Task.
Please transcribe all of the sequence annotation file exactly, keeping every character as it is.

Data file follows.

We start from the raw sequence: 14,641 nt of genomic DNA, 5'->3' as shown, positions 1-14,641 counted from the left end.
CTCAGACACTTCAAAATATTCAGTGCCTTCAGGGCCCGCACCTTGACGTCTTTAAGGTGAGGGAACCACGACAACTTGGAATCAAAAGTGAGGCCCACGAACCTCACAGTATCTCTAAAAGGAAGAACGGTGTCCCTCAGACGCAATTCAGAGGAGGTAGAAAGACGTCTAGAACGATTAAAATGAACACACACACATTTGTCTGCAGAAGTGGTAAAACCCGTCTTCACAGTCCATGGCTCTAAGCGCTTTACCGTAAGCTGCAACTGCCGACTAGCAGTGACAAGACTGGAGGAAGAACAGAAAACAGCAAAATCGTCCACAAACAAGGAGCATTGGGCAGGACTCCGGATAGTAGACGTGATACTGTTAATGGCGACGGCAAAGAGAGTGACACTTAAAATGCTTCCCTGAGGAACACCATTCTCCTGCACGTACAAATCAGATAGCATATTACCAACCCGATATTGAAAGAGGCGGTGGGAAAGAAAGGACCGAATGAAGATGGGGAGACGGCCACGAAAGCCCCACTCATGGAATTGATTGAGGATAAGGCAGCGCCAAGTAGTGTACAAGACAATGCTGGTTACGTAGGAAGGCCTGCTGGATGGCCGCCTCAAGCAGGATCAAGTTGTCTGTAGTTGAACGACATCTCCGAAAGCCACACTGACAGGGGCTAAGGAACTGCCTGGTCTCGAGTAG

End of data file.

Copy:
We start from the raw sequence: 14,641 nt of genomic DNA, 5'->3' as shown, positions 1-14,641 counted from the left end.
CTCAGACACTTCAAAATATTCAGTGCCTTCAGGGCCCGCACCTTGACGTCTTTAAGGTGAGGGAACCACGACAACTTGGAATCAAAAGTGAGGCCCACGAACCTCACAGTATCTCTAAAAGGAAGAACGGTGTCCCTCAGACGCAATTCAGAGGAGGTAGAAAGACGTCTAGAACGATTAAAATGAACACACACACATTTGTCTGCAGAAGTGGTAAAACCCGTCTTCACAGTCCATGGCTCTAAGCGCTTTACCGTAAGCTGCAACTGCCGACTAGCAGTGACAAGACTGGAGGAAGAACAGAAAACAGCAAAATCGTCCACAAACAAGGAGCATTGGGCAGGACTCCGGATAGTAGACGTGATACTGTTAATGGCGACGGCAAAGAGAGTGACACTTAAAATGCTTCCCTGAGGAACACCATTCTCCTGCACGTACAAATCAGATAGCATATTACCAACCCGATATTGAAAGAGGCGGTGGGAAAGAAAGGACCGAATGAAGATGGGGAGACGGCCACGAAAGCCCCACTCATGGAATTGATTGAGGATAAGGCAGCGCCAAGTAGTGTACAAGACAATGCTGGTTACGTAGGAAGGCCTGCTGGATGGCCGCCTCAAGCAGGATCAAGTTGTCTGTAGTTGAACGACATCTCCGAAAGCCACACTGACAGGGGCTAAGGAACTGCCTGGTCTCGAGTAG